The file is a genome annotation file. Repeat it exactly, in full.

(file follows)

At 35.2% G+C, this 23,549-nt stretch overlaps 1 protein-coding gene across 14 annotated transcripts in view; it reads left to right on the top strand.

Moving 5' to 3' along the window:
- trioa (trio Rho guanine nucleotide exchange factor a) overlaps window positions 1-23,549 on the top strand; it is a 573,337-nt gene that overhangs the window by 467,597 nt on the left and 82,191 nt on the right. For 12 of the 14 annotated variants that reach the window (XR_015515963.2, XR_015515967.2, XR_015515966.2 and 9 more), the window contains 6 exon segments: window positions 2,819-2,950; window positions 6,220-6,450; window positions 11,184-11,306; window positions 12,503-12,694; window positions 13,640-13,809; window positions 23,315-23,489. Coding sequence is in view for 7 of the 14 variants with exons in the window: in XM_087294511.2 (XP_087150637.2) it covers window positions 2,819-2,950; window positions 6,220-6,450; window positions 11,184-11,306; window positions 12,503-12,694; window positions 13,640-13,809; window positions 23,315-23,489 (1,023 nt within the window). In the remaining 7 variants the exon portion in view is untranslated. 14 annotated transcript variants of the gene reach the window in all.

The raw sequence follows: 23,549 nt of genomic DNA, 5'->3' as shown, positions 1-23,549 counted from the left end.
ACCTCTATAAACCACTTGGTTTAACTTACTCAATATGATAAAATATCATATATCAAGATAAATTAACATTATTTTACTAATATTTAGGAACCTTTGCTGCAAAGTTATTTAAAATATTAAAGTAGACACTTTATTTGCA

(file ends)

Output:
At 35.2% G+C, this 23,549-nt stretch overlaps 1 protein-coding gene across 14 annotated transcripts in view; it reads left to right on the top strand.

Moving 5' to 3' along the window:
- trioa (trio Rho guanine nucleotide exchange factor a) overlaps window positions 1-23,549 on the top strand; it is a 573,337-nt gene that overhangs the window by 467,597 nt on the left and 82,191 nt on the right. For 12 of the 14 annotated variants that reach the window (XR_015515963.2, XR_015515967.2, XR_015515966.2 and 9 more), the window contains 6 exon segments: window positions 2,819-2,950; window positions 6,220-6,450; window positions 11,184-11,306; window positions 12,503-12,694; window positions 13,640-13,809; window positions 23,315-23,489. Coding sequence is in view for 7 of the 14 variants with exons in the window: in XM_087294511.2 (XP_087150637.2) it covers window positions 2,819-2,950; window positions 6,220-6,450; window positions 11,184-11,306; window positions 12,503-12,694; window positions 13,640-13,809; window positions 23,315-23,489 (1,023 nt within the window). In the remaining 7 variants the exon portion in view is untranslated. 14 annotated transcript variants of the gene reach the window in all.

The raw sequence follows: 23,549 nt of genomic DNA, 5'->3' as shown, positions 1-23,549 counted from the left end.
ACCTCTATAAACCACTTGGTTTAACTTACTCAATATGATAAAATATCATATATCAAGATAAATTAACATTATTTTACTAATATTTAGGAACCTTTGCTGCAAAGTTATTTAAAATATTAAAGTAGACACTTTATTTGCA